They're all so very sorry.
British police, an editor and a press regulator took turns to express regret over their role in the phone hacking scandal Tuesday, each acknowledging that they could have done more to get a grips with illegal practices whose exposure has rocked the country's establishment.
For years officials took turns dismissing suggestions in the Guardian newspaper that phone hacking at Rupert Murdoch's News of the World was widespread, denials which eventually fell apart when scandal erupted in July, leading to the dramatic closure of the top-selling tabloid as well and dozens of arrests and resignations.
First up Tuesday was London's Metropolitan Police Service, which for years insisted _ apparently without bothering to examine the evidence gathered by its own officers _ there were only a handful of phone hacking victims.
At London's High Court lawyers for the police acknowledged that they had violated the human rights of thousands of potential victims by failing to inform them that they and their private communications may have been targeted by unscrupulous journalists.
The force said it had been stretched by an "unprecedented increase in anti-terrorist investigations" in the mid-2000s and noted that it now had some 130 officers devoted to chasing phone hacking allegations.
"This in part reflects the lessons that have been learned about how police should deal with the victims of such crimes," police said in a statement. "All the claimants are receiving personal apologies."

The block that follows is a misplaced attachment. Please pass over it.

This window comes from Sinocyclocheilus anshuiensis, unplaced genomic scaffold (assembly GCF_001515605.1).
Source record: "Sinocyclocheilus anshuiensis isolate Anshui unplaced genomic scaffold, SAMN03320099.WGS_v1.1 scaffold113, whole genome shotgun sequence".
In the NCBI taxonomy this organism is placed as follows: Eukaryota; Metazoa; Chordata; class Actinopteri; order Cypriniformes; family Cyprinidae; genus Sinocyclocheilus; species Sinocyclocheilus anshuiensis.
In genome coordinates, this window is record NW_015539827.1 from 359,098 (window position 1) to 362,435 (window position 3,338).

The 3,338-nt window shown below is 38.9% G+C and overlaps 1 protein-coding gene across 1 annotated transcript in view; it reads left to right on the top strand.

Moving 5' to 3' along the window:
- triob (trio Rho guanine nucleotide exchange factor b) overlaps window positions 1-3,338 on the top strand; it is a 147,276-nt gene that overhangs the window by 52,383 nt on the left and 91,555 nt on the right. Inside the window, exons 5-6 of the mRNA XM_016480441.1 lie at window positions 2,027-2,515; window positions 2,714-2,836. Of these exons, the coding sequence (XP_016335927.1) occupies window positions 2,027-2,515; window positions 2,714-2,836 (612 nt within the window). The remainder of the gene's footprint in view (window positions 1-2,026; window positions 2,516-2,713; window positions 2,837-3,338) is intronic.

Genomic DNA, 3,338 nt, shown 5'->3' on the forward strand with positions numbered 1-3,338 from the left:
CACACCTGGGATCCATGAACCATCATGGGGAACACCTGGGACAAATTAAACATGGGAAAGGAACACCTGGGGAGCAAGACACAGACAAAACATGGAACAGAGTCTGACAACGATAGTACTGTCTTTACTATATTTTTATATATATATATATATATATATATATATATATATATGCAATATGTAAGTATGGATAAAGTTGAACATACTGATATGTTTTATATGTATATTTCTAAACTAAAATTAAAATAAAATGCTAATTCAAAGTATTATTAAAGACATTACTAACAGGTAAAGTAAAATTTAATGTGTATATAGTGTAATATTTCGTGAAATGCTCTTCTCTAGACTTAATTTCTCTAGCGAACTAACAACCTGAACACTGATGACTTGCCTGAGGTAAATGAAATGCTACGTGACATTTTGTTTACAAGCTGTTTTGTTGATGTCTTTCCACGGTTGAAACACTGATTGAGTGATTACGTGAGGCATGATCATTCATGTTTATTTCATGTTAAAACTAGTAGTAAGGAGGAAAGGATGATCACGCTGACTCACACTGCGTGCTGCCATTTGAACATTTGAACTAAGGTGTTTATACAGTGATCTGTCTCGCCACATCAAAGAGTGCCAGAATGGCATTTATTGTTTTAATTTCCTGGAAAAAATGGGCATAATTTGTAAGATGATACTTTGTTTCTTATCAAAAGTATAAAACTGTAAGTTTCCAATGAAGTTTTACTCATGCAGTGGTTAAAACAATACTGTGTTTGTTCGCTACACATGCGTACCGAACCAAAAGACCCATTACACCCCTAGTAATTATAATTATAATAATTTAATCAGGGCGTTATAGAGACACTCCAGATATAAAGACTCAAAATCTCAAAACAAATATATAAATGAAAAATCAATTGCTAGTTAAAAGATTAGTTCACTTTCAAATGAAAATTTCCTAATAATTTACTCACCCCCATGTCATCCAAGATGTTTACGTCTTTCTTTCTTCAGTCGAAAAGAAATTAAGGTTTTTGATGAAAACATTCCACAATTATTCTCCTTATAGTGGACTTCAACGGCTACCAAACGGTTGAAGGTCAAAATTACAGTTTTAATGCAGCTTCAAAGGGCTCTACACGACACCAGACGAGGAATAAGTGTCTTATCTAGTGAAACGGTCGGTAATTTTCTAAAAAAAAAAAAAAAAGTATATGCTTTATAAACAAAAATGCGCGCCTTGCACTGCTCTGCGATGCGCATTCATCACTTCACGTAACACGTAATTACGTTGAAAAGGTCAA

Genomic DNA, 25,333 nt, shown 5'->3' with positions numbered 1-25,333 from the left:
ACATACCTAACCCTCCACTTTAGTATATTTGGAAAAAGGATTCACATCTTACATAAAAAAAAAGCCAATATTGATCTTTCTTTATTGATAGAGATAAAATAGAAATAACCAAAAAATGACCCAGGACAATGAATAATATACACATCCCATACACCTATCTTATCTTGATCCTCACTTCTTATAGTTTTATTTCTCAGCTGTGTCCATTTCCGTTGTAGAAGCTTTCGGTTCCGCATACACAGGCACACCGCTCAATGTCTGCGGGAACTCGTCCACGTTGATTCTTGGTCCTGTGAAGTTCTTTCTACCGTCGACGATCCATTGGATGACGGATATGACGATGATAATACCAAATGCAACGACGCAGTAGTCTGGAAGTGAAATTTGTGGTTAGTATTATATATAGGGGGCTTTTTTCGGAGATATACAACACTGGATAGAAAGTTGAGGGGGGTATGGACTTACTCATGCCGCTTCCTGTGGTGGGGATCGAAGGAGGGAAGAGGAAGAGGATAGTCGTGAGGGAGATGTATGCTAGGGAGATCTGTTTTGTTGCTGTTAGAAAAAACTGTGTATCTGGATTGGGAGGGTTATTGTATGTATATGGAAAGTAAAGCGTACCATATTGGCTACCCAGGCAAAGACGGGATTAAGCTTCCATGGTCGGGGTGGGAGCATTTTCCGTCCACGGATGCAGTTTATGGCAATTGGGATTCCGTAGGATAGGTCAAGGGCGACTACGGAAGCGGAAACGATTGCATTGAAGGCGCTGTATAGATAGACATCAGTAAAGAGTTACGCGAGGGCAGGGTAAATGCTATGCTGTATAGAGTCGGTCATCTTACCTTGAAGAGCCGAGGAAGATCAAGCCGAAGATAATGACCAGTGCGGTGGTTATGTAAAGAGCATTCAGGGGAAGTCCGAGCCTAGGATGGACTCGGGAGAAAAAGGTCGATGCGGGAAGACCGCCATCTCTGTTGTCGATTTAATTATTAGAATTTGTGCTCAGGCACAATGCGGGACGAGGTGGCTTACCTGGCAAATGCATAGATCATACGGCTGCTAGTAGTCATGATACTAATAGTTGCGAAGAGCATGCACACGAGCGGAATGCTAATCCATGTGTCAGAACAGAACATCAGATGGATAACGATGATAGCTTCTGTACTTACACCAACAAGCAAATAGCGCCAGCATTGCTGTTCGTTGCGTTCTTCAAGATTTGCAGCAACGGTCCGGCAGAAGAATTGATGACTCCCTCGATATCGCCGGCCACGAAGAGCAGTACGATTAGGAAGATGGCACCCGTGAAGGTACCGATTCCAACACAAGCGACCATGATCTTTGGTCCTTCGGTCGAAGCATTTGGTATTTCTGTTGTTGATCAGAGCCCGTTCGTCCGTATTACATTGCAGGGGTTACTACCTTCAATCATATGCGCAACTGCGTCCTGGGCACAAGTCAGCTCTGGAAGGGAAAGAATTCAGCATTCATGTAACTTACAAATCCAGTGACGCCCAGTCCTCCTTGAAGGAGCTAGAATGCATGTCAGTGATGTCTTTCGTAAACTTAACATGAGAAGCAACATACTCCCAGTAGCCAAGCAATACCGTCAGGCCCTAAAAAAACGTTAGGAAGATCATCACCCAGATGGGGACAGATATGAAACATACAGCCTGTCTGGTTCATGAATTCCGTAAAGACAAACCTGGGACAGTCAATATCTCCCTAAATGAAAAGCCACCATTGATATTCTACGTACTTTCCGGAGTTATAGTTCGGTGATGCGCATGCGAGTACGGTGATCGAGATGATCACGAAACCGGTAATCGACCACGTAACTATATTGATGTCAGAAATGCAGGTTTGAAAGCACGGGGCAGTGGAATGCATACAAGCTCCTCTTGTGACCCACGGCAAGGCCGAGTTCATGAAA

On the same day, the former chairwoman of Britain's press regulator, Peta Jane Buscombe, said she regretted her dismissal of the phone hacking issue, saying she had been lied to by Murdoch's News International.
In 2009 the Press Complaints Commission downplayed the Guardian's claims, saying in a report that the paper's allegations didn't live up to their "dramatic billing," while Buscombe herself seemed to suggest that a prominent lawyer for the hacking victims wasn't telling the truth.
Buscombe paid 20,000 pounds in libel damages for her comments, while her organization was forced into a humiliating retraction once it became clear that its report had gotten the hacking story catastrophically wrong.
A judge-led inquiry ordered by Prime Minister David Cameron is considering whether to scrap the Complaints Commission, which critics have derided as ineffective, and on Tuesday Buscombe blamed Murdoch's company for pulling the wool over her eyes.
"I regret that I was clearly misled by News International, that I accepted what they had told me," she told the inquiry.
Later Tuesday it was Times of London Editor James Harding's turn to apologize, saying he was sorry that one of his journalists had hacked into the email of the detective behind an award-winning police blog.
"As editor of the paper, I am responsible for what it does and what its journalists do," Harding said. "So on behalf of the paper, I apologize."
The media inquiry's website: http://leveson.org.uk/